Other cars included in the billion-dollar club included the 1912 Renault Type CB Coupe de Ville from the movie Titanic. Despite not being part of a franchise the movie alone took a whopping $2.1billion at the box office. The car was on screen for 2mins 30 seconds, or 1.3% of the run time, earning a still impressive £27,300,000.  The Transformers movies have earned $4.3billion in total. The Age of Extinction instalment made $1.1billion alone. Researchers focused on ‘Bumblebee’ a Chevrolet Camaro, which was on screen for 10mins and 5 seconds or 6.1% of the film, meaning it was responsible for $67,100,000 of the take.   The Batman movies have taken a total of $4.6billion with Batman vs Superman taking $872m. The iconic Batmobile was on screen for 2.8% of the movie giving its appearance a value of $24,416,000.

 

A spokesman for motoring experts LeaseCar.uk, who completed the study, said: “Cars have played an important part in Hollywood since the days of silent movies. Some vehicles have become almost as famous as the characters and the actors who drive them.

 

“Everyone associates James Bond and Daniel Craig with the Aston Martin and you can’t think about Michael J Fox or Marty McFly without thinking about the Delorean.”  said LeaseCar “Other movies have put cars at the centre of the action and the Fast and the Furious franchise has become popular with petrolheads around the world.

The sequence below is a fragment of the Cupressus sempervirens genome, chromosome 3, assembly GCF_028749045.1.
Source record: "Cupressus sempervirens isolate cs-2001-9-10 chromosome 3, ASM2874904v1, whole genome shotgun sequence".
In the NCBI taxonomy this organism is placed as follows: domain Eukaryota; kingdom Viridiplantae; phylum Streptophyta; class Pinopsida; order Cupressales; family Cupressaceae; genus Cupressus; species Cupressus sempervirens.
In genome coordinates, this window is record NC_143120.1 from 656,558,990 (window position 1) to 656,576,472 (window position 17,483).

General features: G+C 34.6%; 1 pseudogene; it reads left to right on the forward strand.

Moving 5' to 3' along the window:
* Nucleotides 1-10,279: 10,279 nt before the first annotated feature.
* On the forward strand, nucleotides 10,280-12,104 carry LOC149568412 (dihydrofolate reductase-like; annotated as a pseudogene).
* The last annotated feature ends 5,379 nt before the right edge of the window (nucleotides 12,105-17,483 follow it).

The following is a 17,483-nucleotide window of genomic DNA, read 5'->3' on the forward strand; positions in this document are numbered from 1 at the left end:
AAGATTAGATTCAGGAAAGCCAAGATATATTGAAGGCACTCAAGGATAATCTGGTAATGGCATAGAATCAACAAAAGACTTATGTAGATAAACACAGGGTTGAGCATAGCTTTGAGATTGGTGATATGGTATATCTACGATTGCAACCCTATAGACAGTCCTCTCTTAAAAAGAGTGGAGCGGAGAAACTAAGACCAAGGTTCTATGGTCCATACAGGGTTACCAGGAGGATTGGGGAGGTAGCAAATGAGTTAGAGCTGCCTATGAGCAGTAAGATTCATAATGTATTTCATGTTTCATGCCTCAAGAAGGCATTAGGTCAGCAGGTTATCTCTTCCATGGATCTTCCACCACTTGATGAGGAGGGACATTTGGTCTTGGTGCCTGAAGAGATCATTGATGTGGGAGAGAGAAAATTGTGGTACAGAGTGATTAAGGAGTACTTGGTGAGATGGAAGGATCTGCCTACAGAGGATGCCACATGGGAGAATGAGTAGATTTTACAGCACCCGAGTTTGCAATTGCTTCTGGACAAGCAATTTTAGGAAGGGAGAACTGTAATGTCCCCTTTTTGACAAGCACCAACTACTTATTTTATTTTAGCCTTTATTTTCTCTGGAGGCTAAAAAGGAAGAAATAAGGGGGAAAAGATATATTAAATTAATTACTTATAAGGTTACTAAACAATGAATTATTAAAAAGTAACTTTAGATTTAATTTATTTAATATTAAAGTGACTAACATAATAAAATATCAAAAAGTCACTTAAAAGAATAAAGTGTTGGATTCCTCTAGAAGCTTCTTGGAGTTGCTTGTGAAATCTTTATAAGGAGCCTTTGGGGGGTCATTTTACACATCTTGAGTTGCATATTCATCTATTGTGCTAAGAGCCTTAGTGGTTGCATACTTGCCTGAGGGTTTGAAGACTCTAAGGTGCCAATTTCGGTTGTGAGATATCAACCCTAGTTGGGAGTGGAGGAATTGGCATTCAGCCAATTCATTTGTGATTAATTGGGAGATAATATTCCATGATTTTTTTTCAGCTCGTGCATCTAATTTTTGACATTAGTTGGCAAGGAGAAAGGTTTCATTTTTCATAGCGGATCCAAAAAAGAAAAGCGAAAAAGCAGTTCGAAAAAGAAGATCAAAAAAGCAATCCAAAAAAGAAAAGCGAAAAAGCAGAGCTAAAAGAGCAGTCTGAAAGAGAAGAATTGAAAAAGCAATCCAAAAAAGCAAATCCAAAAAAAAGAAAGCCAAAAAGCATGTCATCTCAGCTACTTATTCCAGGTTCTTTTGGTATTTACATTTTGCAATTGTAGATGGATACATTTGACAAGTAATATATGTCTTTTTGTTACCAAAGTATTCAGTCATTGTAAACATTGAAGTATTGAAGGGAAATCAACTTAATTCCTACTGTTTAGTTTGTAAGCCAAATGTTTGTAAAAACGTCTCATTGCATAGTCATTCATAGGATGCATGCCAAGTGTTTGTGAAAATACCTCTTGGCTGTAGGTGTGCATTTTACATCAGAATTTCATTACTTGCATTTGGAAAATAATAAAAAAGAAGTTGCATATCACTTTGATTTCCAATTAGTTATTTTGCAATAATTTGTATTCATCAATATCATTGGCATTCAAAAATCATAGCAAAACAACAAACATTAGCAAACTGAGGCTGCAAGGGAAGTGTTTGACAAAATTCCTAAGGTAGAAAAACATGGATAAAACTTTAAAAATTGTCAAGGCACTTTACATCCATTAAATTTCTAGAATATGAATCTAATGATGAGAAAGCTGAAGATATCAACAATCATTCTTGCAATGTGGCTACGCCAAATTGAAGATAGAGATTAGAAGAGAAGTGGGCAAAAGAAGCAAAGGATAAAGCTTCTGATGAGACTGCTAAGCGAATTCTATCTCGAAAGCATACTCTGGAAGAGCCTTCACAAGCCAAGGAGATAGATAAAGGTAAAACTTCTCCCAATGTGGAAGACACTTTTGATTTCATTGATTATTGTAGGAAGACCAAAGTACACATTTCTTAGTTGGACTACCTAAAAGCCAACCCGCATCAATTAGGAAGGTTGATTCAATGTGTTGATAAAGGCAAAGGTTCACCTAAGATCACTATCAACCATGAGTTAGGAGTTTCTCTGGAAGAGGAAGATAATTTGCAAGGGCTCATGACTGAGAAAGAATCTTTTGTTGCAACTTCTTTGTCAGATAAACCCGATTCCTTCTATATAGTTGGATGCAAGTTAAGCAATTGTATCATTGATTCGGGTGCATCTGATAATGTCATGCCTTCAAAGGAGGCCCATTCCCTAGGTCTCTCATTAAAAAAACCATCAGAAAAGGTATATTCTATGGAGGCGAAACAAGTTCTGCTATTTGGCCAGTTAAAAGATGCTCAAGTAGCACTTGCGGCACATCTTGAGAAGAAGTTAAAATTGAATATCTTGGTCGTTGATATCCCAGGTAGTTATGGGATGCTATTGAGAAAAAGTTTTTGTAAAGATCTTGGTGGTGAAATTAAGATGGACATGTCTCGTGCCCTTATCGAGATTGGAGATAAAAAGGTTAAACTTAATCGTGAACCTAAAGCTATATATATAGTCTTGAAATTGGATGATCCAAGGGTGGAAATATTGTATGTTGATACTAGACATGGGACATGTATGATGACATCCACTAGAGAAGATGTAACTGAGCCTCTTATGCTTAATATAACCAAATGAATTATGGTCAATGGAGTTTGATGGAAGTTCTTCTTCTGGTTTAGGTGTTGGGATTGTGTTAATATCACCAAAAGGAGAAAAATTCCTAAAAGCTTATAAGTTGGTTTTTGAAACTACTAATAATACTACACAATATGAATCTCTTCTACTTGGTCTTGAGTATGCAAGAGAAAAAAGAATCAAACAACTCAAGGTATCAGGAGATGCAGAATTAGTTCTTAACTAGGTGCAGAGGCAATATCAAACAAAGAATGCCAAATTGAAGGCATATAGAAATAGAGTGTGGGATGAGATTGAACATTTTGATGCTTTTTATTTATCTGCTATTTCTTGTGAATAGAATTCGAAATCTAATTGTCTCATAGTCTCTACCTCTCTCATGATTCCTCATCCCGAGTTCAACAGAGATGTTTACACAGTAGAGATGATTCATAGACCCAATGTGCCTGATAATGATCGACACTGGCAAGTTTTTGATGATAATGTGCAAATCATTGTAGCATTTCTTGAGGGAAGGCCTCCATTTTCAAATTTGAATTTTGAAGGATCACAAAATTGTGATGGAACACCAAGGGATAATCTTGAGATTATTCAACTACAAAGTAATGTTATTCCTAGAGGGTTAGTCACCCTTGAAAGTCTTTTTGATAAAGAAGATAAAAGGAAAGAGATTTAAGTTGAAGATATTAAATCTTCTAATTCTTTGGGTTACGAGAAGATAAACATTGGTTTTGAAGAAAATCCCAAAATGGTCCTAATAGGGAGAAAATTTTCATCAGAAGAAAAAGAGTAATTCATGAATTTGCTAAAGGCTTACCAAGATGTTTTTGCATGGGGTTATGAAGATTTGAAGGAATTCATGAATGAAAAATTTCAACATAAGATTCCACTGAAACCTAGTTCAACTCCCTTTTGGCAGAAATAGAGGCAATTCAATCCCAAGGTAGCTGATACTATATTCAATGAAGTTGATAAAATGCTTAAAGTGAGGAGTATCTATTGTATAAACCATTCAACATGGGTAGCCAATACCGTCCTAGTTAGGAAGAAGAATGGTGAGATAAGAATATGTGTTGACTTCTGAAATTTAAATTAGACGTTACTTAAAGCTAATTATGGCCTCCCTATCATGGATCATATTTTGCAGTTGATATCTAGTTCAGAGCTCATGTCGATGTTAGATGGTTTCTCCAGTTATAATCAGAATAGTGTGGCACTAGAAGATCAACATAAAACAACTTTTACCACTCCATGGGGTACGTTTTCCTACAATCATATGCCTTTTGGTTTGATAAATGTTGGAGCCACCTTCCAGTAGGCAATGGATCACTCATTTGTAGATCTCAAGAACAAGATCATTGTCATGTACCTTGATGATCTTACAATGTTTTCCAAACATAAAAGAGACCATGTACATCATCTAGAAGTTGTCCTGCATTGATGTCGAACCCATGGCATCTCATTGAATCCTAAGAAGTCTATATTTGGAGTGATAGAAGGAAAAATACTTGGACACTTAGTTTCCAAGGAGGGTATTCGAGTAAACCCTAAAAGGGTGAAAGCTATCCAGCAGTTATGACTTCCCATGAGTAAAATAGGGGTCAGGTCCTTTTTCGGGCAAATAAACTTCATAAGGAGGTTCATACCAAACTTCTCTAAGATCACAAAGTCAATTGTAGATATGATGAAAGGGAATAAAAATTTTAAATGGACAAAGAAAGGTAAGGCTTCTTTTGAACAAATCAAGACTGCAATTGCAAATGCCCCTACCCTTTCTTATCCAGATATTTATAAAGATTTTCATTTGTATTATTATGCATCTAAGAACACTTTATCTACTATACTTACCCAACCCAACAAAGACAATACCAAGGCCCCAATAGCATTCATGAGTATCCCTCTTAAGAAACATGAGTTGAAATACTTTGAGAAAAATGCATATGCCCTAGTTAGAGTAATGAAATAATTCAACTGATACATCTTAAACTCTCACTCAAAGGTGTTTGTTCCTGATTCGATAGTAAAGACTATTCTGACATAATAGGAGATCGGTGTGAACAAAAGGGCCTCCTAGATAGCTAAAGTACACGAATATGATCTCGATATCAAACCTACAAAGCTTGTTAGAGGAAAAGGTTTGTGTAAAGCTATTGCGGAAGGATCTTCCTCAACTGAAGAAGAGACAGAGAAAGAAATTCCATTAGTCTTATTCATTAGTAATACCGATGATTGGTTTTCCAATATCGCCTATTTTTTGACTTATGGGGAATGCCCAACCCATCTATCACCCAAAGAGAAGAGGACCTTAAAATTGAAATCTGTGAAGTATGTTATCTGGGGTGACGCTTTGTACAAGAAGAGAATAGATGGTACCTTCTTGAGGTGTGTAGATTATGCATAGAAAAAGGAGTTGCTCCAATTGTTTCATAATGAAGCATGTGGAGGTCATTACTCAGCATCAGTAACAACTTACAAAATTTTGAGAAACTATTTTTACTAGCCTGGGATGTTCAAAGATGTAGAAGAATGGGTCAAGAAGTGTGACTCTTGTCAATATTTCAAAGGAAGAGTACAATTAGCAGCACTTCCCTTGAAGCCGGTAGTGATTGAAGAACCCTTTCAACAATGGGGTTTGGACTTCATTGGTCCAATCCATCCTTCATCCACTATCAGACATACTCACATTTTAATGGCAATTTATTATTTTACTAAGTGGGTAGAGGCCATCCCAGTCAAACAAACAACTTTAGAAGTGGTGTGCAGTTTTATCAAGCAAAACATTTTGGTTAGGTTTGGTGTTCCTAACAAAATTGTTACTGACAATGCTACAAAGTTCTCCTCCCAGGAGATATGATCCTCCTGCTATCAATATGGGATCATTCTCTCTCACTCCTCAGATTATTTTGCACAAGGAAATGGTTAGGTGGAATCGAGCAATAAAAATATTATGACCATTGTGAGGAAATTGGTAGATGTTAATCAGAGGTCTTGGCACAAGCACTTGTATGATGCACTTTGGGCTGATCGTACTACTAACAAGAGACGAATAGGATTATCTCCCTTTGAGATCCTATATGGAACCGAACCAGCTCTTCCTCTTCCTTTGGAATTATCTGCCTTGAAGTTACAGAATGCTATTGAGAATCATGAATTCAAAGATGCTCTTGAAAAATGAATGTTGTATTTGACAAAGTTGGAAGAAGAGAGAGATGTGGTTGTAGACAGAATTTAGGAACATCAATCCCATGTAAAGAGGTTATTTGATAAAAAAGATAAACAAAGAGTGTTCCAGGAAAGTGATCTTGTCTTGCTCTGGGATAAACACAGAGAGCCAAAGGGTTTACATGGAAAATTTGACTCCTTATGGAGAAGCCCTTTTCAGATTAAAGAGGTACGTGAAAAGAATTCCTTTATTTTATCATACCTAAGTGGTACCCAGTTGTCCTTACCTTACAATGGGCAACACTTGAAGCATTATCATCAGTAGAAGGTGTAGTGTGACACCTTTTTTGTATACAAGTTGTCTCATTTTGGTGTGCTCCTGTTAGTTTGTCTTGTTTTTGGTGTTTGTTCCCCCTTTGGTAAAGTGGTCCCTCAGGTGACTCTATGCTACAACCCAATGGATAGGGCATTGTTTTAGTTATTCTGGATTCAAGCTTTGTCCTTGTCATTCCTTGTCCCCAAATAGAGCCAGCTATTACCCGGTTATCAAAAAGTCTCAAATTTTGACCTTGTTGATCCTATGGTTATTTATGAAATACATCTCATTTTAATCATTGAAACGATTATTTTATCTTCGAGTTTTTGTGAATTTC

“For our study though we wanted to find out once and for all which cars were the biggest stars of all time when it comes to Hollywood blockbusters. We decided to focus both on box office takings and on screen time and crunched the numbers to reach a definitive list. The results might surprise some people. Few would have predicted the Jeep from Jurassic Park was the biggest car movie star of all time but the numbers tell their own story. If there was an Oscar for Highest Grossing Car the Jurassic Jeep would win it hands down. Best Supporting Car would go to the Dodge from Fast and Furious. ”

They continue “Our personal favourite is the Delorean from Back to the Future but you have to add all three movies up to qualify for the Billion Dollar Movie Car Club. Maybe the time travelling car could get an Oscar in Lifetime Achievement category?”